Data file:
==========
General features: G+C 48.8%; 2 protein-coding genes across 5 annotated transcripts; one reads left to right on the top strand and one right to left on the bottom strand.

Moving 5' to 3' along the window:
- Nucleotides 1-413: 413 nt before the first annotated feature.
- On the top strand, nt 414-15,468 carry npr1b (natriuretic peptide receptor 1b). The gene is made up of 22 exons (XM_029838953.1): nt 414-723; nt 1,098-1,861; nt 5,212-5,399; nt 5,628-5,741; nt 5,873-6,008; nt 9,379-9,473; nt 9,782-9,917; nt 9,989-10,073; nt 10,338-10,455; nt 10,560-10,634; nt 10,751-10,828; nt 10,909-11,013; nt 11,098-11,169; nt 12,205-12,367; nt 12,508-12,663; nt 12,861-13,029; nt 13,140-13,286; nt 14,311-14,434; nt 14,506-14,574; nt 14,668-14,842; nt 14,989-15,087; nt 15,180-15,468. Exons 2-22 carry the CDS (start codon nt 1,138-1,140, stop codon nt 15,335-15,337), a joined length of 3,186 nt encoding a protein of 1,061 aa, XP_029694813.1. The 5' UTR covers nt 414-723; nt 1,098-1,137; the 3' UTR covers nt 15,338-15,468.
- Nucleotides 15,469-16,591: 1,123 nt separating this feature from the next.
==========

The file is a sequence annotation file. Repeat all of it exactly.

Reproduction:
General features: G+C 48.8%; 2 protein-coding genes across 5 annotated transcripts; one reads left to right on the top strand and one right to left on the bottom strand.

Moving 5' to 3' along the window:
- Nucleotides 1-413: 413 nt before the first annotated feature.
- On the top strand, nt 414-15,468 carry npr1b (natriuretic peptide receptor 1b). The gene is made up of 22 exons (XM_029838953.1): nt 414-723; nt 1,098-1,861; nt 5,212-5,399; nt 5,628-5,741; nt 5,873-6,008; nt 9,379-9,473; nt 9,782-9,917; nt 9,989-10,073; nt 10,338-10,455; nt 10,560-10,634; nt 10,751-10,828; nt 10,909-11,013; nt 11,098-11,169; nt 12,205-12,367; nt 12,508-12,663; nt 12,861-13,029; nt 13,140-13,286; nt 14,311-14,434; nt 14,506-14,574; nt 14,668-14,842; nt 14,989-15,087; nt 15,180-15,468. Exons 2-22 carry the CDS (start codon nt 1,138-1,140, stop codon nt 15,335-15,337), a joined length of 3,186 nt encoding a protein of 1,061 aa, XP_029694813.1. The 5' UTR covers nt 414-723; nt 1,098-1,137; the 3' UTR covers nt 15,338-15,468.
- Nucleotides 15,469-16,591: 1,123 nt separating this feature from the next.